The PI-3 kinase (PI-3K)/mTOR pathway is critical for cell growth and proliferation. Strategies of antagonising this signaling have proven to be detrimental to cell survival. This observation, coupled with the fact many tumours show enhanced growth signaling, has caused dual inhibitors of PI-3K and mTOR to be implicated in cancer treatment, and have thus been studied across various tumour models. Since PI-3K (class-I)/mTOR pathway negatively regulates autophagy, dual inhibitors of PI-3K/mTOR are currently believed to be autophagy activators. However, our present data show that the dual PI-3K/mTOR inhibition (DKI) potently suppresses autophagic flux. We further confirm that inhibition of Vps34/PI3KC3, the class-III PI-3K, causes the blockade to autophagosome-lysosome fusion. Our data suggest that DKI induces cell death independently of apoptosis and necroptosis, whereas autophagy perturbation by DKI may contribute to cell death. Given that autophagy is critical in cellular homeostasis, our study not only clarifies the role of a dual PI-3K/mTOR inhibitor in autophagy, but also suggests that its autophagy inhibition needs to be considered if such an agent is used in cancer chemotherapy. PMID:26814436

  19. Antagonistic sensory cues generate gustatory plasticity in Caenorhabditis elegans

    PubMed Central

    Hukema, Renate K; Rademakers, Suzanne; Dekkers, Martijn P J; Burghoorn, Jan; Jansen, Gert

    2006-01-01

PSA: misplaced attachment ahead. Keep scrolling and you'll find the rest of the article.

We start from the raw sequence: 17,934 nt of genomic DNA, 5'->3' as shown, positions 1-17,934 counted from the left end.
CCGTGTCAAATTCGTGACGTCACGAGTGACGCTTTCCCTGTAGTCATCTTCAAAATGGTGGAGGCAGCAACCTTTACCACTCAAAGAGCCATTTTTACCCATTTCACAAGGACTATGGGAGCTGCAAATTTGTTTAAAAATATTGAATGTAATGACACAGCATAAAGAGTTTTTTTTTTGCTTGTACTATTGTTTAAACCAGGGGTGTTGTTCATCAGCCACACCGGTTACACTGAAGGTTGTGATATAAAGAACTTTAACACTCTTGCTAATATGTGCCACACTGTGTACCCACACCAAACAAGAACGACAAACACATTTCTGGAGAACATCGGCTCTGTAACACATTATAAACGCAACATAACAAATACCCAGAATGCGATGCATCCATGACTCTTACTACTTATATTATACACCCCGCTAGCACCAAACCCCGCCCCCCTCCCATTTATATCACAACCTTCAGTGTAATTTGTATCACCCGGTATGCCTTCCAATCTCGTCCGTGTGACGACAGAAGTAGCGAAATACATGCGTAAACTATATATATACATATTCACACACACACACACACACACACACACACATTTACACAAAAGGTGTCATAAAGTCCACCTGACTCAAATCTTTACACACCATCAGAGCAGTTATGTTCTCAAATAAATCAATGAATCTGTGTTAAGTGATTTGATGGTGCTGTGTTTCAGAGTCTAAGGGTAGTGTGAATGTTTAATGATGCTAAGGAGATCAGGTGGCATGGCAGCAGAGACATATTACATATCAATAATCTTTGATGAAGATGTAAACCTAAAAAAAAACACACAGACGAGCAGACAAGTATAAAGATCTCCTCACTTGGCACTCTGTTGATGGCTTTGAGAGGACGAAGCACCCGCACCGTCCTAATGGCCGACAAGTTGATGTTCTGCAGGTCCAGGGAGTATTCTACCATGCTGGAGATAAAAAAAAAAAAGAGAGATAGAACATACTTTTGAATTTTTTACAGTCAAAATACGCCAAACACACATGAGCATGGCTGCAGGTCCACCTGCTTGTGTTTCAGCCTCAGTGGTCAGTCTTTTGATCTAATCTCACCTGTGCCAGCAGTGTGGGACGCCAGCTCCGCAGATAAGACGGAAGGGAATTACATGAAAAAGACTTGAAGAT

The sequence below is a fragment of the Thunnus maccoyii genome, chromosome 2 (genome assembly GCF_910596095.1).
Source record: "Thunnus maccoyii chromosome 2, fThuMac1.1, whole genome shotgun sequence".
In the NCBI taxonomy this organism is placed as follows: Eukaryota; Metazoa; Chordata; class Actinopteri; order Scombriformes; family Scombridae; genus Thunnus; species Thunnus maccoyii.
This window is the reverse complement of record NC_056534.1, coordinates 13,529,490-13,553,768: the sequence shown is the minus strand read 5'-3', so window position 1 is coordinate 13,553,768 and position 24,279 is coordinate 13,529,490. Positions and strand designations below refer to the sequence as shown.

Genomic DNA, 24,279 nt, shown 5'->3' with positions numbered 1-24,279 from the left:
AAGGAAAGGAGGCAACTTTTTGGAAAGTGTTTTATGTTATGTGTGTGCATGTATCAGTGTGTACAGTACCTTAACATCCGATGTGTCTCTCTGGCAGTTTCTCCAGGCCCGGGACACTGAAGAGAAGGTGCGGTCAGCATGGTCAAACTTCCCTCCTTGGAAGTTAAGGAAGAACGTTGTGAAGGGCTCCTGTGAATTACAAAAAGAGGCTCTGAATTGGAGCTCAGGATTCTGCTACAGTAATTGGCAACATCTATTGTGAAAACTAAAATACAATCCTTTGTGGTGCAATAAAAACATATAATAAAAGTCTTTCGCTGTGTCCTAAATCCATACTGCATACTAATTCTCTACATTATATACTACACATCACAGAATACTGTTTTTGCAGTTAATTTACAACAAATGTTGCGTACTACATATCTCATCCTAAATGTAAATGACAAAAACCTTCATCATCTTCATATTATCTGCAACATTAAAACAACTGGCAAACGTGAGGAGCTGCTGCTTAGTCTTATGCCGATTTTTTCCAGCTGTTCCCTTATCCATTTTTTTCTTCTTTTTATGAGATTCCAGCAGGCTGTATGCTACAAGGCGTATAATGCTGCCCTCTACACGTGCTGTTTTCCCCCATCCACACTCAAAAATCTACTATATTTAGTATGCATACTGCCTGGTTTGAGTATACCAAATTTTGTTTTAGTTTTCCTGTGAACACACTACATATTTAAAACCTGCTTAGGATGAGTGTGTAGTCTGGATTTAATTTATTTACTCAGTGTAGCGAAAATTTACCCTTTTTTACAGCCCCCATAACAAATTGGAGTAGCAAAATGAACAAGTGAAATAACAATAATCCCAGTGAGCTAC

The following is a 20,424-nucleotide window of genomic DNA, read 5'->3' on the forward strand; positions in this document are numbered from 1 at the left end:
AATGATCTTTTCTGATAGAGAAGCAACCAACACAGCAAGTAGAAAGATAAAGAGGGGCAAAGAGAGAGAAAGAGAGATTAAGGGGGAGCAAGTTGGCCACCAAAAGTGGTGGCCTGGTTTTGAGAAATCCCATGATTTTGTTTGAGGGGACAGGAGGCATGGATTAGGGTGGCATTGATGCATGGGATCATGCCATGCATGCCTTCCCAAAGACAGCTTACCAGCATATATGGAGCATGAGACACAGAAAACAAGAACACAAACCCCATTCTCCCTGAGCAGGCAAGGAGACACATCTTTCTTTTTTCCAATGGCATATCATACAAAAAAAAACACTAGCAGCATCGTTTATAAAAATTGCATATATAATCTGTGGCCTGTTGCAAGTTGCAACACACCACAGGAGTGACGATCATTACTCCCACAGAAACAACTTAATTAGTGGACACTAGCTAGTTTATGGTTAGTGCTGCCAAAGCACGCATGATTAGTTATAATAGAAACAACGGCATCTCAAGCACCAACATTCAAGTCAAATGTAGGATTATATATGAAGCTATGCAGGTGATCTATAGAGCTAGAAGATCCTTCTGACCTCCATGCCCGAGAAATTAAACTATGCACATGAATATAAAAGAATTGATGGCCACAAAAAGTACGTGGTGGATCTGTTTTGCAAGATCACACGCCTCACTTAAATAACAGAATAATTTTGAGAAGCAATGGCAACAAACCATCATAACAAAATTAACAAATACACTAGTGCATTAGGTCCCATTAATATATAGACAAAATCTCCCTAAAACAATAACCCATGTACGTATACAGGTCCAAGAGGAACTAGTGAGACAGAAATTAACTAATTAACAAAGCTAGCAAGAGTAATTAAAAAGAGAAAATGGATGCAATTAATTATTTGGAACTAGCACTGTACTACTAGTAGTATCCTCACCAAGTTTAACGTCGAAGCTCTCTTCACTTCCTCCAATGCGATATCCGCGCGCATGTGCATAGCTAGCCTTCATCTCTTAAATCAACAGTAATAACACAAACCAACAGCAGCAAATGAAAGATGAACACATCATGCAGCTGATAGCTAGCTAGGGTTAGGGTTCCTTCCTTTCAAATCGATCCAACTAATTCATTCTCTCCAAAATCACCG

Caenorhabditis elegans shows chemoattraction to 0.1–200 mM NaCl, avoidance of higher NaCl concentrations, and avoidance of otherwise attractive NaCl concentrations after prolonged exposure to NaCl (gustatory plasticity). Previous studies have shown that the ASE and ASH sensory neurons primarily mediate attraction and avoidance of NaCl, respectively. Here we show that balances between at least four sensory cell types, ASE, ASI, ASH, ADF and perhaps ADL, modulate the response to NaCl. Our results suggest that two NaCl-attraction signalling pathways exist, one of which uses Ca2+/cGMP signalling. In addition, we provide evidence that attraction to NaCl is antagonised by G-protein signalling in the ASH neurons, which is desensitised by the G-protein-coupled receptor kinase GRK-2. Finally, the response to NaCl is modulated by G-protein signalling in the ASI and ADF neurons, a second G-protein pathway in ASH and cGMP signalling in neurons exposed to the body fluid. PMID:16407969